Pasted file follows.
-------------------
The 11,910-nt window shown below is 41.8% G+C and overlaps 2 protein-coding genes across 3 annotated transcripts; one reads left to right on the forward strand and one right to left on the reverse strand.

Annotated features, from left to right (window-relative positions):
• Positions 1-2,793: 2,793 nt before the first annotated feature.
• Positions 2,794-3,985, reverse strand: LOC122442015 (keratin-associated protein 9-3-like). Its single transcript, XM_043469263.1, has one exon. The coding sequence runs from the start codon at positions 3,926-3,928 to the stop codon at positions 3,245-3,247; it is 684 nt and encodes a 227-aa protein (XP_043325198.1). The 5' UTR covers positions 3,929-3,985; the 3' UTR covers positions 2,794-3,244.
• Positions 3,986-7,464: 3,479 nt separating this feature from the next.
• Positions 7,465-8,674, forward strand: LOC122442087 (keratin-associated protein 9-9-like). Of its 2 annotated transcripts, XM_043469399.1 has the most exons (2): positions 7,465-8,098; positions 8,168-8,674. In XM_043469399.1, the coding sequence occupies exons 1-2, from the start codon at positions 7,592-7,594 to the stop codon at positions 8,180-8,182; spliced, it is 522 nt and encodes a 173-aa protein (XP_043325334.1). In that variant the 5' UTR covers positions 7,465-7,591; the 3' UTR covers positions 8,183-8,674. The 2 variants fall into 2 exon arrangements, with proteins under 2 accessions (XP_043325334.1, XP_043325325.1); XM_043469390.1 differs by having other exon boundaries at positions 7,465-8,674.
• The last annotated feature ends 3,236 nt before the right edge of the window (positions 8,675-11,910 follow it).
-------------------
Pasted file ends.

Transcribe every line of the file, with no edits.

The 11,910-nt window shown below is 41.8% G+C and overlaps 2 protein-coding genes across 3 annotated transcripts; one reads left to right on the forward strand and one right to left on the reverse strand.

Annotated features, from left to right (window-relative positions):
• Positions 1-2,793: 2,793 nt before the first annotated feature.
• Positions 2,794-3,985, reverse strand: LOC122442015 (keratin-associated protein 9-3-like). Its single transcript, XM_043469263.1, has one exon. The coding sequence runs from the start codon at positions 3,926-3,928 to the stop codon at positions 3,245-3,247; it is 684 nt and encodes a 227-aa protein (XP_043325198.1). The 5' UTR covers positions 3,929-3,985; the 3' UTR covers positions 2,794-3,244.
• Positions 3,986-7,464: 3,479 nt separating this feature from the next.
• Positions 7,465-8,674, forward strand: LOC122442087 (keratin-associated protein 9-9-like). Of its 2 annotated transcripts, XM_043469399.1 has the most exons (2): positions 7,465-8,098; positions 8,168-8,674. In XM_043469399.1, the coding sequence occupies exons 1-2, from the start codon at positions 7,592-7,594 to the stop codon at positions 8,180-8,182; spliced, it is 522 nt and encodes a 173-aa protein (XP_043325334.1). In that variant the 5' UTR covers positions 7,465-7,591; the 3' UTR covers positions 8,183-8,674. The 2 variants fall into 2 exon arrangements, with proteins under 2 accessions (XP_043325334.1, XP_043325325.1); XM_043469390.1 differs by having other exon boundaries at positions 7,465-8,674.
• The last annotated feature ends 3,236 nt before the right edge of the window (positions 8,675-11,910 follow it).